The construction industry accounts for 13% of the global Gross Domestic Product (GDP) [1], but it is responsible for more than 37% of energy-related CO2 emissions [2]. The Intergovernmental Panel on Climate Change (IPCC) reports show that human activities are responsible for 1.0°C of global warming compared to pre-industrial levels, with a likely range of 0.8°C to 1.2°C [3]. However, a recent report by the World Meteorological Organization (WMO) predicts a 50% chance of temporarily surpassing 1.5 °C in any given year between 2022 and 2026 [4]. As the global population grows and urbanisation trends continue, the need for new construction is projected to double global floor area and material usage by 2060, thereby further increasing carbon emissions [5]. Furthermore, the construction sector is responsible for around 50% of all extracted raw materials globally [6], and 35% of the total waste in the European Union [7].

Although the built environment significantly impacts the planet, it also holds the potential to contribute towards achieving global climate and sustainable development goals (SDGs) [8]. In recent years, there has been an increasing focus on reducing carbon emissions (i.e., climate change mitigation), implementing climate change adaptation measures, and fostering a Circular Economy in the built environment. Digital technologies have been identified as key to sustainability transitions and achieving the SDGs [9]. However, sustainability efforts alone have not been sufficient, and a more holistic approach for buildings and cities is required to ensure the well-being of both people and the planet. In line with these goals, the Regenerative Development and Design paradigm represents a transformative shift from solely reducing environmental impacts towards fostering positive impacts and supporting the regeneration of both built and natural systems [10].

Regenerative Development theory and practice have been developing for over two decades, exemplified by the pioneering work of the Regenesis Group [11]. To support a regenerative built environment, sustainability frameworks such as the Living Building Challenge and the WELL building standard have emerged [12, 13]. The ongoing digitalisation, often referred to as Industry 4.0, offers several potential benefits for the construction industry [14], and the range of technologies used by professionals is growing, with building information modelling (BIM) being a prominent technology [15]. Despite the widespread declaration of commitment to digitalisation and sustainability among practitioners and researchers, it is challenging to find comprehensive examples or studies showcasing the holistic implementation of regenerative design, beyond the narrow focus of energy performance or reduced environmental impacts. Recent studies have highlighted the need to bring together digital methods, tools, and indicators for regenerative design, where relating approaches across multiple scales and defining relevant indicators remains to be done [16, 17]. Therefore, this study aims to address these concerns by investigating the potential of Regenerative Design through a novel approach, developing a digital framework that incorporates BIM and computational design methods, and quantifiable indicators, applicable to urban and building design. The framework is applied in a case study to validate and refine the presented approach.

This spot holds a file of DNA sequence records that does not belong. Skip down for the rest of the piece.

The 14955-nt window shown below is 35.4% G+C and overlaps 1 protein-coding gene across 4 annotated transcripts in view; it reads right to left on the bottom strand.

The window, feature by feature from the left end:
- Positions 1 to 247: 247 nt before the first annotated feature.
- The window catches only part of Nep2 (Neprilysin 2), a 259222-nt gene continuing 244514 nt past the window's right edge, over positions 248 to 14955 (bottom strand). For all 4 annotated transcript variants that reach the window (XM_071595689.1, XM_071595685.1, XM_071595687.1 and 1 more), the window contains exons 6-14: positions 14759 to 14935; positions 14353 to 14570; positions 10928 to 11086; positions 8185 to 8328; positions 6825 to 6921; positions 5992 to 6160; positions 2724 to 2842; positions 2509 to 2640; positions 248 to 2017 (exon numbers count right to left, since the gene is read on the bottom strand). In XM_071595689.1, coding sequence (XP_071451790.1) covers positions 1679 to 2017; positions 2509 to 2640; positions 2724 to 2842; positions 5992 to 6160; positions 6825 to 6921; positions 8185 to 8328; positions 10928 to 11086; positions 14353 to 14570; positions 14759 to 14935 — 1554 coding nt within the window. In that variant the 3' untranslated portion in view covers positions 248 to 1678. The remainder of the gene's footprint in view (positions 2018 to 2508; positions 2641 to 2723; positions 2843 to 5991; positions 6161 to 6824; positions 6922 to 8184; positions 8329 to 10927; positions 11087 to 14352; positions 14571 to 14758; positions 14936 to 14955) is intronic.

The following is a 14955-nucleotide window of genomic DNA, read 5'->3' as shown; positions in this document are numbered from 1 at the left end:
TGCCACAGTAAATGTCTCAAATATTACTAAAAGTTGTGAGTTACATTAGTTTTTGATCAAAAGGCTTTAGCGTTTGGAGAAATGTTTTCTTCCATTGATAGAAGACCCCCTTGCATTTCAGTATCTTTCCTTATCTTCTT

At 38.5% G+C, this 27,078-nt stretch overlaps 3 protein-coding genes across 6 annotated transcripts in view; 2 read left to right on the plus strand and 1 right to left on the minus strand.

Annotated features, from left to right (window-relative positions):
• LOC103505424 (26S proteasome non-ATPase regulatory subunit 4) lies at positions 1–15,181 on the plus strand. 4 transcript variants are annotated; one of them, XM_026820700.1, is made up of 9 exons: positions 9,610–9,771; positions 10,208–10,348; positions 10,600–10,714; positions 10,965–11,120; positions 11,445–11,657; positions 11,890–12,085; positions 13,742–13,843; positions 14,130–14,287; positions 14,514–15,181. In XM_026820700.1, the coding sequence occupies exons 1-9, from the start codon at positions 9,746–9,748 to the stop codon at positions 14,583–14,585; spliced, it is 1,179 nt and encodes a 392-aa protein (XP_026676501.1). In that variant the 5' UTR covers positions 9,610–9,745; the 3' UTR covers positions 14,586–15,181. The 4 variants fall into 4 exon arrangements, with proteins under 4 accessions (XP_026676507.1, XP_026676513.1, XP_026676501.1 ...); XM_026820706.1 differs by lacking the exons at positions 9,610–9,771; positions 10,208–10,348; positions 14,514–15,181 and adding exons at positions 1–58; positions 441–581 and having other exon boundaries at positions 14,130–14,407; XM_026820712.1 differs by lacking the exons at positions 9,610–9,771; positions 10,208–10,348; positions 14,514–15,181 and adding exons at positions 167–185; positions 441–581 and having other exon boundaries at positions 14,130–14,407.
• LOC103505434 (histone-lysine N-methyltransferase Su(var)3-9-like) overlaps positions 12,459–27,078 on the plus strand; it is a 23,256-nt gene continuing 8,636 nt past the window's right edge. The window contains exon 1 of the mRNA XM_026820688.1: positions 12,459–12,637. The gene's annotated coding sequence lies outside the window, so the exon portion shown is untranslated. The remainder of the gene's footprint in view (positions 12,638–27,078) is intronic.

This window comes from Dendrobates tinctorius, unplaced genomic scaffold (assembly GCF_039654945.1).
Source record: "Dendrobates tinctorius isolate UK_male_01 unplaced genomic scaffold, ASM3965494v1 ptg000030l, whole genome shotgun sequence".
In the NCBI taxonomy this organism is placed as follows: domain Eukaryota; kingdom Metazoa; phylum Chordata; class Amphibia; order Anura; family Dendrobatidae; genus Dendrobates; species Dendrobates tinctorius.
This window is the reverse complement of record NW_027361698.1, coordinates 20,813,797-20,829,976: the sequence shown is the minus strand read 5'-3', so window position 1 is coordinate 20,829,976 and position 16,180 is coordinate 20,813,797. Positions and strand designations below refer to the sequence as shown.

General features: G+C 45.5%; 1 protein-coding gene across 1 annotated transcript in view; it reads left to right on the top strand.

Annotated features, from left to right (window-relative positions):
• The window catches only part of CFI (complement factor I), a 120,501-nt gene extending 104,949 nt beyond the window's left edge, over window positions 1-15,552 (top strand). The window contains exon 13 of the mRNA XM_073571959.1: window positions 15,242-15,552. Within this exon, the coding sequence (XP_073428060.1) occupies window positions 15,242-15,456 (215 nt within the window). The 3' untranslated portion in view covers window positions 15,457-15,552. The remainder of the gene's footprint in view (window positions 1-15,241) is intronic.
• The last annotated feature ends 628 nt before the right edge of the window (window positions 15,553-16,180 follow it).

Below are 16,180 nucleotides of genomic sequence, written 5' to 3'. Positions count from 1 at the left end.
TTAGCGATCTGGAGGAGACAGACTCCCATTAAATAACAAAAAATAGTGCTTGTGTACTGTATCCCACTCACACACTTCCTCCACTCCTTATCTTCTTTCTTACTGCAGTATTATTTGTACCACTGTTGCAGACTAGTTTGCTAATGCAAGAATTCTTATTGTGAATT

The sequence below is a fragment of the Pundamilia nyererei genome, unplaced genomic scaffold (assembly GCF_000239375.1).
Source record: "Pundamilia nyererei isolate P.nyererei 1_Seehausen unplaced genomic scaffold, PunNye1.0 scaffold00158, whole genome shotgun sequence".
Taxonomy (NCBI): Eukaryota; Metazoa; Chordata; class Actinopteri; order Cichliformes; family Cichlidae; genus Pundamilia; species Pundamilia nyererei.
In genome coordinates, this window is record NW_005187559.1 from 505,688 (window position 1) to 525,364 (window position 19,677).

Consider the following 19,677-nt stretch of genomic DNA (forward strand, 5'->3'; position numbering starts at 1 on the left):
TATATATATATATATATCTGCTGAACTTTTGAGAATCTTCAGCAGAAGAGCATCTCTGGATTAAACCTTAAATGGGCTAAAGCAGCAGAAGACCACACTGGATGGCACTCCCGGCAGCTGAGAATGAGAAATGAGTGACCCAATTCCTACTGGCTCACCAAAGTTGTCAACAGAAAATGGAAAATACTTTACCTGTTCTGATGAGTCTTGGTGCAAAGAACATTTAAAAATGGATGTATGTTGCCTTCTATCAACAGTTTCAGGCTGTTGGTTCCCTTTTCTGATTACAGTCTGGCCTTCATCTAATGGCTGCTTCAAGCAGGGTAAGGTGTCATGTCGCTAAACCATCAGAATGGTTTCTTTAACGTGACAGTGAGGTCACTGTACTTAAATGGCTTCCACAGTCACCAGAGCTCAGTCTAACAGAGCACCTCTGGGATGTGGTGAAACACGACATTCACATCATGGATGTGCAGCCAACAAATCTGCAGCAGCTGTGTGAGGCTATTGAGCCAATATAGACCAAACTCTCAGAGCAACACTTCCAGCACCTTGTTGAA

The paper starts by providing an overview of the concept of regenerative design within the context of recent developments in the built environment and scientific literature (section 2). This is followed by a background on traditional and digital design methods associated with the implementation of regenerative design (section 3). Subsequently, the framework for Regenerative Design is introduced, drawing upon reviewed literature, standards and sustainability frameworks to identify digital tools and key performance indicators (KPIs) that inform the design process (section 4). This section also analyses the potential, application, and limitations of digital methods, and argues for a rethinking of how to define and organize indicators for regeneration. The last section (5) summarises the work performed in the case study to assess the potential and application of utilizing various BIM and computational design tools, as well as simulation workflows, in the climatic and urban context of Ljubljana, Slovenia.

Research objectives

This research paper aims to develop a framework for digital regenerative design. This is broken down into three primary objectives: The first objective is to elaborate on a framework where BIM and computational design serve as a pivotal methodology for generating and managing information, enabling the integration of various design and analysis methods, tools, and indicators to facilitate a more holistic design approach. The second objective is to organize KPIs that can be understood by practitioners within the pillars (described in section 2.3) of regenerative design and explain the arguable shift from previous sustainability approaches. The third objective of the paper is to validate the framework by applying it in a case study. Further work may explore the interrelationships of indicators across different design scales and phases, enhancing the understanding of their interconnectedness.

Literature review